On Becoming a Father

The birth of a child is also the birth of a parent.
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Feeeet

At 11:02pm, on Thursday, August 29, my son entered the world, taking his first breaths calmly in my wife's arms.

Since then, I've avoided writing about him. For one, I have not wanted to process this experience in real-time. Everything's always changing, like the little micro expressions that canter across his face and then disappear the second I bring my camera to the ready, and I just don't know anything yet about being a dad. 

Friends of ours who had a baby two weeks before we did refer to their own "birth" as parents when their little boy came into being. That's how I feel, like a newborn, unsure when to eat, in-and-out of the dream world, and as likely to provide a coherent answer about fatherhood as my little boy is when we ask, "Why are you the most beautiful thing on Earth?"

But I have thought a lot about him in time and in space, the way he came to be precisely where he is. 

A couple days after we found out my wife was pregnant, I took a 20-mile hike up in the Oakland hills, thinking. Near the top of the ridge, I was struck by a rock outcropping that I've returned to again and again in my mind as I stare at his perfect little ears. Thin plates of sedimentary rock stack vertically, like books. What was once ground is now wall, and time reads from right to left. Atop the rocks, where new soil has become fresh ground, massive eucalyptus trees have gained purchase, and their roots wind down through the rock, splitting it, and holding it together. Down at the base, I see myself from the perspective of the rocks: biology on this teensy-tiny human time scale, large in self-importance, small in duration. To the rocks, I'm a barely-there ghost in a long-exposure photograph. And yet, the asphalt I'm running on marks a more permanent humanity. I remember that at our wedding, a friend explained that Jews bless the wine and not the grapes because it represents not just that which was created, but also what we've done with it. 

On that walk, the sun had just come up, and that was another kind of time, eternal in its circles. And all I could think was that some time in August or September, we'd be holding our child, our contribution to the deeper levels of human time. 

It was not an easy moment to Tweet, and the light was not right to capture the rocks with my camera. And the blessing really was something that all my life had prepared me to make with my mind, anyway, the creation of these rocks and this light acting as the substrate for the flashes of neurons, as they drove down into what this simple geology could mean. 

So it is when I look at him. Of course I could go on forever about his toes and his emergent eyelashes. His triumphant feeding and the whimpers of his dreams. That's the right of every parent, obviously, and if I run into you in person, I will make no excuses for being madly in love. 

But I also think about his native American and Mexican ancestors, who came over aided by a cold climate and prodded by necessity. I think of his English great-great-great-great grandparents who rode the boats over from Europe and never went home. I think of his Jewish great grandparents, who left all they knew in Vienna and Russia for uncertain but hopeful lives in New York and Detroit. I think of his grandfather, a Mexican emigre, and his Jewish grandparents who settled in Colorado. He is a child of the globe, a member of La Raza Cósmica, a Westerner, a Jew, a Mexican, a Californian: an American.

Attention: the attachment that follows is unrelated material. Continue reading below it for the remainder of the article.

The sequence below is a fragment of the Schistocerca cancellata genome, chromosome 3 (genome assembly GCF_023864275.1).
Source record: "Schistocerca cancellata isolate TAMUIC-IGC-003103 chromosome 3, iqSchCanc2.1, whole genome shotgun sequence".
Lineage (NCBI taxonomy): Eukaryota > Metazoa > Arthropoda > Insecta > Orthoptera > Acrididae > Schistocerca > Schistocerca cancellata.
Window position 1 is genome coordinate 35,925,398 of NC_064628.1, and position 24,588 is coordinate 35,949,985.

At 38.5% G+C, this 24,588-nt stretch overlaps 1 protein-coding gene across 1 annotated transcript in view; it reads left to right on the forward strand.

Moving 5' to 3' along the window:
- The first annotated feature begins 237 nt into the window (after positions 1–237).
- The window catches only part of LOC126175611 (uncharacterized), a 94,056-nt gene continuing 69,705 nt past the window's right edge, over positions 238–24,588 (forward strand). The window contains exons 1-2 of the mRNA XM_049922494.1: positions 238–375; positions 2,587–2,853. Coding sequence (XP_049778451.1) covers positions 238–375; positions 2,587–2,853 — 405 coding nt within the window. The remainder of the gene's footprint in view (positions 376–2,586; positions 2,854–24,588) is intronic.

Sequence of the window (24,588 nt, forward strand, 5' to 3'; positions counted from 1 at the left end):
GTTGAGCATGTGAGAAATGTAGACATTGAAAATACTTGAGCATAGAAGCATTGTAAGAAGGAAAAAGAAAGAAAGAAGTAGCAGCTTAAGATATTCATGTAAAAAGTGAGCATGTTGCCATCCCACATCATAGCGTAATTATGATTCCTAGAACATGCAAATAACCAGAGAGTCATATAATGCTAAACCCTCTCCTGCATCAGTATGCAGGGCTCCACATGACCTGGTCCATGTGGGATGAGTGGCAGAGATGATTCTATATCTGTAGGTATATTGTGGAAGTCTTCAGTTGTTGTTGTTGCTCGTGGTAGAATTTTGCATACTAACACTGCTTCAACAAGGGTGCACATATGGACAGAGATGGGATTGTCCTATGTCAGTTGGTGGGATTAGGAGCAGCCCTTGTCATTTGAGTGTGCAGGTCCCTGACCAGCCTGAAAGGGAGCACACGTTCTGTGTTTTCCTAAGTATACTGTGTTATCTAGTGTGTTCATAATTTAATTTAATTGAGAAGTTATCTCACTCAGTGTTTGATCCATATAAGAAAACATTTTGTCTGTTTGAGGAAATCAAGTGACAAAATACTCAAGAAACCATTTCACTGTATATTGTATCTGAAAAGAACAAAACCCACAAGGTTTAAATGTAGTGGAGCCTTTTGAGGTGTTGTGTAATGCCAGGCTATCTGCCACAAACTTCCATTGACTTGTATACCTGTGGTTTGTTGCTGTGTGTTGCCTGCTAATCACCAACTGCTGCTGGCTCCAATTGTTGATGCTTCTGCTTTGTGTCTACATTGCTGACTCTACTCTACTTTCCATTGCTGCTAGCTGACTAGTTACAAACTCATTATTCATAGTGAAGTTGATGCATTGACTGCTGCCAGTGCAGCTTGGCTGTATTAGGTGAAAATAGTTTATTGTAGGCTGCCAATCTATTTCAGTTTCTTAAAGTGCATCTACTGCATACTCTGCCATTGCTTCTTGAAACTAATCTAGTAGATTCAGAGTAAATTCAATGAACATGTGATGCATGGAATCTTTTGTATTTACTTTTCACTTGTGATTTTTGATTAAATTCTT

And he's perfect, perfect, perfect. Perfect. I love him so much.

I won't be writing much in this space over the next two months. I'll be bonding with him, and playing devoted and plucky sidekick to my superhero wife. Eight days in, fatherhood is the most epic thing I've ever experienced. As my friend Tim said, "It may be common as air, birds, flowing water, and the shade of tall trees, but it is a majestic and glorious thing to be a father of sons."

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Alexis C. Madrigal

Alexis Madrigal is a senior editor at The Atlantic, where he oversees the Technology Channel. He's the author of Powering the Dream: The History and Promise of Green Technology. More

The New York Observer calls Madrigal "for all intents and purposes, the perfect modern reporter." He co-founded Longshot magazine, a high-speed media experiment that garnered attention from The New York Times, The Wall Street Journal, and the BBC. While at Wired.com, he built Wired Science into one of the most popular blogs in the world. The site was nominated for best magazine blog by the MPA and best science Web site in the 2009 Webby Awards. He also co-founded Haiti ReWired, a groundbreaking community dedicated to the discussion of technology, infrastructure, and the future of Haiti.

He's spoken at Stanford, CalTech, Berkeley, SXSW, E3, and the National Renewable Energy Laboratory, and his writing was anthologized in Best Technology Writing 2010 (Yale University Press).

Madrigal is a visiting scholar at the University of California at Berkeley's Office for the History of Science and Technology. Born in Mexico City, he grew up in the exurbs north of Portland, Oregon, and now lives in Oakland.

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